First cohort of EPIC completes course, advancing experiential learning, research and innovation

When students from varying disciplines work together to solve real-world problems, they gain research and collaborative skills through the experience. The earlier the foundation can be laid to build these skills, the better-prepared students will be when they enter the workforce. The UMaine Experiential Learning Innovation Central (EPIC) offers exactly this preparation, seamlessly blending learning with industry needs in Maine.

EPIC has been years in the making, led by Ali Abedi, professor and associate vice president for research and director of the Center for Undergraduate Research (CUGR). Abedi and his team’s efforts included surveying faculty, research center directors, students, and employers to understand what they are looking for in new hires.

“The way we define research is not just in the sense of hard sciences [engineering and natural sciences] research. We define research very broadly in terms of creative activity, scholarships, the social sciences, humanities, and arts,” explains Abedi. “I think that’s where the magic happens, when you bring a person from business with an engineer and an artist—then that’s when something like the mobile phone gets created.”

The multidisciplinary nature of EPIC is a natural method for how students would interact with other professionals beyond the classroom. “We didn’t sign up for mechanical engineering to do statics all day,” says Benjamin Swanson, a freshman in Mechanical Engineering at UMaine. “This class motivated me to keep going, it’s a lot more of that problem solving thinking that I really enjoy doing.” For students in their early years at UMaine, EPIC provides a solid overview of experiential learning pathways they can use through the entirety of their academic careers.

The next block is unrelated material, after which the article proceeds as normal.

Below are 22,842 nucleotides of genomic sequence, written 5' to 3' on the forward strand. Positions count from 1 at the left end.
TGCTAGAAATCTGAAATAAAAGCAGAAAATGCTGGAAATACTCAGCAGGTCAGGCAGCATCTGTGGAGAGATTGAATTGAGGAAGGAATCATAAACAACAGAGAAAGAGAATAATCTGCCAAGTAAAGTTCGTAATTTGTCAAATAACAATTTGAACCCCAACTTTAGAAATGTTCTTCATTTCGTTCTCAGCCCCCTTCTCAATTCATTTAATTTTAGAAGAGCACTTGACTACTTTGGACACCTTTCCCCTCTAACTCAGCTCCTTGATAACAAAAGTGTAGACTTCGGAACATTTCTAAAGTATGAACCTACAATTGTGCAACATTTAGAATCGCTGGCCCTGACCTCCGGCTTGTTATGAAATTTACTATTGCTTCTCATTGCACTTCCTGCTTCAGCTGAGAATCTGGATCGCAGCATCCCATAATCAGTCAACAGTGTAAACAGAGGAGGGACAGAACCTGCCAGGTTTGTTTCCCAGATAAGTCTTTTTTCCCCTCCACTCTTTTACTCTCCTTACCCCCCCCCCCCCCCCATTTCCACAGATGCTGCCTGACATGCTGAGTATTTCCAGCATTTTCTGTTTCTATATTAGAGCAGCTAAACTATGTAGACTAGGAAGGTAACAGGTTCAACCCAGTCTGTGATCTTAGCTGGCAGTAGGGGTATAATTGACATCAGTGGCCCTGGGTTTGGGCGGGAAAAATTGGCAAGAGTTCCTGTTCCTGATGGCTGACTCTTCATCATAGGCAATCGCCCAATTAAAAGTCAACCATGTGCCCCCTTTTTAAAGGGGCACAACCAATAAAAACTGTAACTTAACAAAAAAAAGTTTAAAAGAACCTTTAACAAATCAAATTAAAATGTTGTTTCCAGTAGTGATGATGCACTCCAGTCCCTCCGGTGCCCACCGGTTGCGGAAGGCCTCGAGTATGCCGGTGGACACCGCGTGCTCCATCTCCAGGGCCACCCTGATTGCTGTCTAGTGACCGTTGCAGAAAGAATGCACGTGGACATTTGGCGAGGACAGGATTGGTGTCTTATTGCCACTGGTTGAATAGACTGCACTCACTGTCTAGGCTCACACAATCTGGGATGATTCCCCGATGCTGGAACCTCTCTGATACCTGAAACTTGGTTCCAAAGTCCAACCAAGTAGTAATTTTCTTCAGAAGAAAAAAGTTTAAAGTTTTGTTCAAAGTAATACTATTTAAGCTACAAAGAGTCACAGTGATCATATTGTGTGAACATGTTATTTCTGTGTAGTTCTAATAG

Swanson is part of the inaugural cohort of students completing the first EPIC course this Spring, INT 125: Experiential Programs Innovation Central. The semester has focused on projects students selected from themes informed by industry needs. Starting with research, teams of students explored problems to solve from incorporating Artificial Intelligence for more energy-efficient buildings, to protecting right whales by designing better lobster trapping mechanisms, to developing more cost-effective technologies for smaller local farmers to gain data about their crops. All of these projects involved collaborative teamwork across different disciplines, and help to develop better businesses in Maine.

Students get out of EPIC what they put in. With the experiential learning skills they gain, students can choose how they want to proceed beyond the class. The course is a core component of the EPIC Certificate in Research, Innovation, and Strategy (CRIS) through the Division of Lifelong Learning for engineering students, though it is open to any student. Coursework for the certificate also includes project management, computational and critical thinking, communication, research, writing, and marketing.

Throughout the course, projects were complemented with coursework developing technical skills like prototyping sensors, and expanding knowledge through lectures from guests around the university. Some of the guest lecturers included Kimberly Whitehead, UMaine Vice President and Chief of Staff; Habib Dagher, executive director of the Advanced Structures and Composites Center; and Peter Schilling, director of the Center for Innovation in Teaching and Learning.

“I learned a lot about different resources that the university provides that I didn’t know about before,” says Kettie Cormier, a junior in civil and environmental engineering. “It opens up our brains to future ideas.”

Ultimately, EPIC can help students find good jobs after college. “My hope is that these sorts of activities for students will help them rise to the top of the resume pile,” says Abedi. Among an applicant pool of highly qualified candidates, all with high GPAs and degrees from UMaine, those applicants who can show they have real-world problem-solving experience, will stand out and get the attention of employers. “This is a student that actually knows how to work in a team, how to work with other people and not just go to class, take notes and exams,” says Abedi. “The first thing you build is not going to work, so you have to know how to debug it and how to problem-solve.”


Written by Clarisa Diaz